Editor's Choice


How to embrace the benefits of smart pneumatics

Third Quarter 2021 Editor's Choice Pneumatic systems & components

Manufacturing is currently undergoing a digital transformation powered by IIoT. One important aspect of this transformation is smart pneumatics. Integrating smart pneumatic devices into automation systems and equipment is a proven way to collect valuable data that improves productivity and efficiency. However, for some, taking the first steps toward digital transformation may seem challenging. One challenge is data overwhelm - what does all this information mean and how do we turn it into action? There are several ways that OEMs and end-users can overcome this resistance and begin enjoying the advantages that smart pneumatics offers.

Understand how this challenge creates opportunities

It is important to consider how insights from data can help end-users react to real-time events or even predict the future. For example, the Emerson Aventics ST4-2P programmable sensor measures travel distance and velocity for pneumatic cylinders. We can sense the velocity of the piston in the cylinder, but we can also use the sensor data to monitor the performance of cushions and shock absorbers inside the cylinder. This ensures they perform within a certain specification window. If you interpolate that data, you can quickly confirm the cylinder is performing as expected and determine if it needs maintenance.

You can see the data today in the PLC and with an IIoT Edge Device, you can collate, analyse and aggregate the data to create actionable insights to provide continuous real-time monitoring of your machine.

The responsibility to address problems uncovered by the data falls on both the OEM and component manufacturer. Our IIoT approach is not ‘IIoT in a Box’. We collaborate with OEMs to create an IIoT architecture that ensures appropriate sensors are in place and are sensing correctly to help keep machines running full time. This maximises the end-user’s return on investment by lowering the machine’s total cost of ownership.

Involve IT experts early

When we worked with machine designers before IIoT, we discussed things like power and the air connection. Now, we discuss factors such as network connections, security and VPN connections. It is more important than ever to include the IT department in the design architecture and discuss what those connections look like and how data is moving. Security issues are also important, especially to end-users, so involve IT experts early in the design to understand factors like how much data will be processed, where it is going and how it is going to connect.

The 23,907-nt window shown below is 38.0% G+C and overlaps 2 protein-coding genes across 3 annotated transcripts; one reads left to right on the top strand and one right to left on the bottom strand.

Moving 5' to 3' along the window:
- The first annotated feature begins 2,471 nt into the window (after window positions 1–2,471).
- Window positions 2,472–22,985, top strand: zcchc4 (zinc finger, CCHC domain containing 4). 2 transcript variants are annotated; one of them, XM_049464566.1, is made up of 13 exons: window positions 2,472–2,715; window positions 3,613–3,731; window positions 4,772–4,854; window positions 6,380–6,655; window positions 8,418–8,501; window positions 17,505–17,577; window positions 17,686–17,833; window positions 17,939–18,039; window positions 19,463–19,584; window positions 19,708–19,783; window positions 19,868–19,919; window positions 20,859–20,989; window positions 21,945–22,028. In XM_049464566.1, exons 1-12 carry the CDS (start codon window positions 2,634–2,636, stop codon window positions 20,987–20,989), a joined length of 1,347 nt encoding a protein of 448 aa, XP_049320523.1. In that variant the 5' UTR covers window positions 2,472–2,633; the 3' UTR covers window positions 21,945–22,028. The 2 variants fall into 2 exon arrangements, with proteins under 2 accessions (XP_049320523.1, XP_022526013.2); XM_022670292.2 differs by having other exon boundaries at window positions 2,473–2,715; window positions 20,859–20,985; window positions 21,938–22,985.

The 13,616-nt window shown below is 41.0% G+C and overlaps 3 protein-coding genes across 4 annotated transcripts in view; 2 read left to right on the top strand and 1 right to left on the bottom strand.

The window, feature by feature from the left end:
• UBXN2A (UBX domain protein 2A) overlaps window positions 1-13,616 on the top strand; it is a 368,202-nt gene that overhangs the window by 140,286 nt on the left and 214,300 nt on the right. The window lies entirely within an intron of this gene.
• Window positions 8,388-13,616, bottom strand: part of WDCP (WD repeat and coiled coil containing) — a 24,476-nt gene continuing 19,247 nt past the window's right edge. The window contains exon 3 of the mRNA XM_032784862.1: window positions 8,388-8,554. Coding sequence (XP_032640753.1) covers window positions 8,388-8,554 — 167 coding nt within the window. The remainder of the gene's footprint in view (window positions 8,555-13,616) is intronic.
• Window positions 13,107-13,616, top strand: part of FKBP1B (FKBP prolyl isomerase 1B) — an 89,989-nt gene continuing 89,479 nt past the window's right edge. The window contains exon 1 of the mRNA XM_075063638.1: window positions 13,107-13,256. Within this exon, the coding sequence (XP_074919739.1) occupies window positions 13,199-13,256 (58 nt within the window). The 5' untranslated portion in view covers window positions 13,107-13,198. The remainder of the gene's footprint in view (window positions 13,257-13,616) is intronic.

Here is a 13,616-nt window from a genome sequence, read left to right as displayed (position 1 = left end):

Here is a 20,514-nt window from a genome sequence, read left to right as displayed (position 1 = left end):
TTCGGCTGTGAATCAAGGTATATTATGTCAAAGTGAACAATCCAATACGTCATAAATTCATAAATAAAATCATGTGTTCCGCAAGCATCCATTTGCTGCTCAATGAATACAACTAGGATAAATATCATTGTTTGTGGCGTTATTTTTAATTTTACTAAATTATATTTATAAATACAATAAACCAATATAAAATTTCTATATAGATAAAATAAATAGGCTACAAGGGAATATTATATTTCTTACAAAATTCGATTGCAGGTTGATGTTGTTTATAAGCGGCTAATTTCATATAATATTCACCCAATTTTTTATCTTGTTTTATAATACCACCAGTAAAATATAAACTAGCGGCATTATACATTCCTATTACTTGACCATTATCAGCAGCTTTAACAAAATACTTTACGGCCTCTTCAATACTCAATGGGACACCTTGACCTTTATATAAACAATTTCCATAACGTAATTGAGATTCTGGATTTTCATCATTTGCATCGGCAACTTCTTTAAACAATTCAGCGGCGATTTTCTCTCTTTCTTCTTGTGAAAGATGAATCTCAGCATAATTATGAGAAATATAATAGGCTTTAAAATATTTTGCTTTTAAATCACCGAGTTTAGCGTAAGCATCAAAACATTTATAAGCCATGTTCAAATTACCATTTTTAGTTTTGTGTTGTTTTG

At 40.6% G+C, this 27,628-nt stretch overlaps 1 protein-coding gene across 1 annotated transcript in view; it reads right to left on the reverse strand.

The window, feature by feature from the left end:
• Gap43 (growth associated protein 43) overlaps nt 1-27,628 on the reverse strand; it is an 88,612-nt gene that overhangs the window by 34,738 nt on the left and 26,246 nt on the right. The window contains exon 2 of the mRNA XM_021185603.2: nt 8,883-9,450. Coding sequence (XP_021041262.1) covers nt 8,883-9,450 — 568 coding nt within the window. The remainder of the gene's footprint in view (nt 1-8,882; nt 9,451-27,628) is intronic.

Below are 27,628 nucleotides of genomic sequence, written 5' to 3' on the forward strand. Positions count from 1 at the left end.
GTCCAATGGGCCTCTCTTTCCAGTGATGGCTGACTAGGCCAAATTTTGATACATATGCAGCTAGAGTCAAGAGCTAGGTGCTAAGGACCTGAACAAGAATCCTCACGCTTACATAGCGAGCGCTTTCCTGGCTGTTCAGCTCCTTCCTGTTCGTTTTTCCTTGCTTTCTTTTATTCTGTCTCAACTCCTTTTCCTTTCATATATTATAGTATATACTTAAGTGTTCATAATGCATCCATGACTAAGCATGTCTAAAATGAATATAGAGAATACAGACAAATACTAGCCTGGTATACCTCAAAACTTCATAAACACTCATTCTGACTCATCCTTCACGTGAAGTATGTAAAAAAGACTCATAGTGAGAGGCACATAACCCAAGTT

Leverage partnerships for IIoT success

Component manufacturers outfitting machines need to work together to understand how pneumatics comes into play, creating a true partnership that develops the best IIoT solutions for customers. At the field level, pneumatics, drives, controllers and I/O systems must all work together. The key is knowing how data is passing between those items and making sure that data gets wherever it needs to go, whether locally on a web server or out to a cloud system.

A good example is optimising energy use in a compressed air system. The best way to realise energy savings is to turn off the compressor. Although we may not make compressors or control systems for compressors, we can use smart pneumatics to tell the compressor control system what the demand for air will be over the next 12 hours. The controls can then turn off the compressor accordingly so it only uses the air it needs.

Put the pieces together for better pneumatics performance

How do these pieces come together to benefit manufacturers? One vision is to enable a highly autonomous maintenance process: the pneumatic circuit, or ultimately the machine, has 100% uptime and never fails. Obviously, valves and cylinders go through their specified life cycles and need to be replaced. But the data is there to predict component failure before it happens and prevent costly catastrophic failure.

Data from sensors allows us to predict when a shock absorber on the end of the actuator is deteriorating by sensing an increase in the cycle speed, even by a few milliseconds. This would trigger an alarm or even send an automatic email to the component supplier that maintenance needs to be completed or that the component is ready to be replaced. With the right approach to IIoT technology, you can turn data into actionable information that helps ensure machines are self-diagnosing, provide transparency to end-users and never fail.

For more information contact Giles Wilcox, Emerson Automation Solutions, +27 73 347 1534, giles.wilcox@emerson.com, www.emerson.com


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